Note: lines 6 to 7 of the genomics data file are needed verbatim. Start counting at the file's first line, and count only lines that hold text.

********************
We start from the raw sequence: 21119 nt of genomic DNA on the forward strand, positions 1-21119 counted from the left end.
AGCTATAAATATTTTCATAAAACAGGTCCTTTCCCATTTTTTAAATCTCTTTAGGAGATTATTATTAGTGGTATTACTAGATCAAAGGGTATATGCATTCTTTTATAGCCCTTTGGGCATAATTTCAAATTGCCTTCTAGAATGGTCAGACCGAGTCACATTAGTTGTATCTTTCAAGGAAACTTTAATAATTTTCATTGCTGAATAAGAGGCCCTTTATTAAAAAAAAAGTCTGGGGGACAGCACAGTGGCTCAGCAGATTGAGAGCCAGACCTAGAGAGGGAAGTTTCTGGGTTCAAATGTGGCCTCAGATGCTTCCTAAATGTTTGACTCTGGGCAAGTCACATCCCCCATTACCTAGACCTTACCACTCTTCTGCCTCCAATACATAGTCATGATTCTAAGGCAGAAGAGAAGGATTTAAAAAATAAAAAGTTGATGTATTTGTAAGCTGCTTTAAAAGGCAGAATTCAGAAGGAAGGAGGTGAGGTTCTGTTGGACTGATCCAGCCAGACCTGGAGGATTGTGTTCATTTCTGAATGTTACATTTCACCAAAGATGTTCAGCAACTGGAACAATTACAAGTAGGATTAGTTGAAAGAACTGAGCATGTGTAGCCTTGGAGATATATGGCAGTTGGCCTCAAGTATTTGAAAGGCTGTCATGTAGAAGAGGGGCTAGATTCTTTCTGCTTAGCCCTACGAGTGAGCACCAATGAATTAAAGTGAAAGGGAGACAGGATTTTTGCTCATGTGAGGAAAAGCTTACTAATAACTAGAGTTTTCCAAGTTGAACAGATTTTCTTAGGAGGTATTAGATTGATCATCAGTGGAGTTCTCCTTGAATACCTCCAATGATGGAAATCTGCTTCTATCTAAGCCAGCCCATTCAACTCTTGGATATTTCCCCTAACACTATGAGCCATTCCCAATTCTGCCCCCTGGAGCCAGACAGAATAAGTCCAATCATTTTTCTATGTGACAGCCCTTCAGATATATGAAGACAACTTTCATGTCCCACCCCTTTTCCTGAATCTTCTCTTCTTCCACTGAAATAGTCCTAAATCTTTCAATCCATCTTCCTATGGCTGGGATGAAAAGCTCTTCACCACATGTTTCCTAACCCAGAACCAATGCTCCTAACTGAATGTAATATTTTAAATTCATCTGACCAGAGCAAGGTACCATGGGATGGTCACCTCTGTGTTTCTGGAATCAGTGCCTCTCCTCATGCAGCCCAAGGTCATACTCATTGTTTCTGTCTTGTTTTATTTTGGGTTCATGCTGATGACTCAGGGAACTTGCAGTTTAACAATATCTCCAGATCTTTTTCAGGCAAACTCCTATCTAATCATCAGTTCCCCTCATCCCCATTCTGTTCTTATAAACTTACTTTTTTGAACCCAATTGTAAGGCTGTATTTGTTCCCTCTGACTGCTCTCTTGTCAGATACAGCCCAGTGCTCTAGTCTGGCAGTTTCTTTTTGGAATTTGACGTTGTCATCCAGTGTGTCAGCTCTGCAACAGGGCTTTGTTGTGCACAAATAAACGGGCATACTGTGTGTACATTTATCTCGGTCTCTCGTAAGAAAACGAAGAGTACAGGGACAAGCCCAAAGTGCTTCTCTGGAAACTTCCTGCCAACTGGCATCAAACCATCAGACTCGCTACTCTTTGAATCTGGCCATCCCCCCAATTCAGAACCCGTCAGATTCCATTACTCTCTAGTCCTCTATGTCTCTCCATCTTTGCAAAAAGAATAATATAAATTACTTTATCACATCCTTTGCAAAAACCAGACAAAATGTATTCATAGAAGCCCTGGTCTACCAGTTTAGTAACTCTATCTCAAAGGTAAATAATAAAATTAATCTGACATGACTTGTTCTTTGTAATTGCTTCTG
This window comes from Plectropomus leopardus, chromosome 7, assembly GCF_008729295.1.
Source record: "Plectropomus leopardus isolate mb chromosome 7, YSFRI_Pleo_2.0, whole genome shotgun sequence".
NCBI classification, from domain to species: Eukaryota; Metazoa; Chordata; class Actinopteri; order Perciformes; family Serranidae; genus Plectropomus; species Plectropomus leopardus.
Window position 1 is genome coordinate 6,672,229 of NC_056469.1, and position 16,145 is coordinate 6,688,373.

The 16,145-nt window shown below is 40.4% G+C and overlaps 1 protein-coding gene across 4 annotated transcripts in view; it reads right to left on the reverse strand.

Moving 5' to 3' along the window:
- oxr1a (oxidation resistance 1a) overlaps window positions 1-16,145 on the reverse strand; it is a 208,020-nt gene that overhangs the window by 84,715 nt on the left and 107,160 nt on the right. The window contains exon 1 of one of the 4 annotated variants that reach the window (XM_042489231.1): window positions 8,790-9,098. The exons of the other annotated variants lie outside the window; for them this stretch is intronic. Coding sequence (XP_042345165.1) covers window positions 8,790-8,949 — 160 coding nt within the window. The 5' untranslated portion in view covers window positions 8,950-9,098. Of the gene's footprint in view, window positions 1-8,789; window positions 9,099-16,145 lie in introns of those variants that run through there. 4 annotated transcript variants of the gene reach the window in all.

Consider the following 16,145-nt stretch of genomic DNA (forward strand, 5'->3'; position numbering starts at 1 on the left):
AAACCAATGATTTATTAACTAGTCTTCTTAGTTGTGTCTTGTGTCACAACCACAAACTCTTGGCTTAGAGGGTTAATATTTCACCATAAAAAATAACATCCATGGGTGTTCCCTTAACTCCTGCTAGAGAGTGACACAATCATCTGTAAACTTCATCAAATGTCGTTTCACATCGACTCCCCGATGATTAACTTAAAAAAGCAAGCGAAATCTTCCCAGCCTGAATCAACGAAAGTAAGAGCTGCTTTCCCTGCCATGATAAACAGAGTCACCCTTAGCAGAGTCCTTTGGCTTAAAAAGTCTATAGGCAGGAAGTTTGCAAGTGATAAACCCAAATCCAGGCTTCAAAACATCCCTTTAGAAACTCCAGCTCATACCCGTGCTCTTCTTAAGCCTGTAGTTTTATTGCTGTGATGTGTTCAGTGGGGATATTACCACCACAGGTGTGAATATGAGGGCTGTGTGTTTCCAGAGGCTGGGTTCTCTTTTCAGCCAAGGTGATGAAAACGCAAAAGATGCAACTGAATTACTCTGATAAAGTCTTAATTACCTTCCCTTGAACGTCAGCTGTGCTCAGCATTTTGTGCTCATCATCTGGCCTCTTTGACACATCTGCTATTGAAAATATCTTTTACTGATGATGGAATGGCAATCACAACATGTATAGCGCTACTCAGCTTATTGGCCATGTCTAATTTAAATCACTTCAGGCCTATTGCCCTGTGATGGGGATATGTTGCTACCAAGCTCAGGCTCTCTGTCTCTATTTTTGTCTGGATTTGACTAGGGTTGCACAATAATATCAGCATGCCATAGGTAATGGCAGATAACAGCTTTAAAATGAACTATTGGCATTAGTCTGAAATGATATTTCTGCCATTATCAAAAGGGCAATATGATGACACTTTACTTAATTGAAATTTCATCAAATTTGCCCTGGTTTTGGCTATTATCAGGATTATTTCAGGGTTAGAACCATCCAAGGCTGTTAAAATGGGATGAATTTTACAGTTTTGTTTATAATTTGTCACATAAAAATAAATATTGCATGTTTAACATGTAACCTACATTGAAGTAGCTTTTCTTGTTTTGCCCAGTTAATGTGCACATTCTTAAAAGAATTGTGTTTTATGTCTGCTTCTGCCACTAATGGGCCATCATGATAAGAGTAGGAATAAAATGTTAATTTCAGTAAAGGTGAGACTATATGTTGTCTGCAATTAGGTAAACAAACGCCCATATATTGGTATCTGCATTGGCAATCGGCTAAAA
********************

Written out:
Window position 1 is genome coordinate 6,672,229 of NC_056469.1, and position 16,145 is coordinate 6,688,373.

The 16,145-nt window shown below is 40.4% G+C and overlaps 1 protein-coding gene across 4 annotated transcripts in view; it reads right to left on the reverse strand.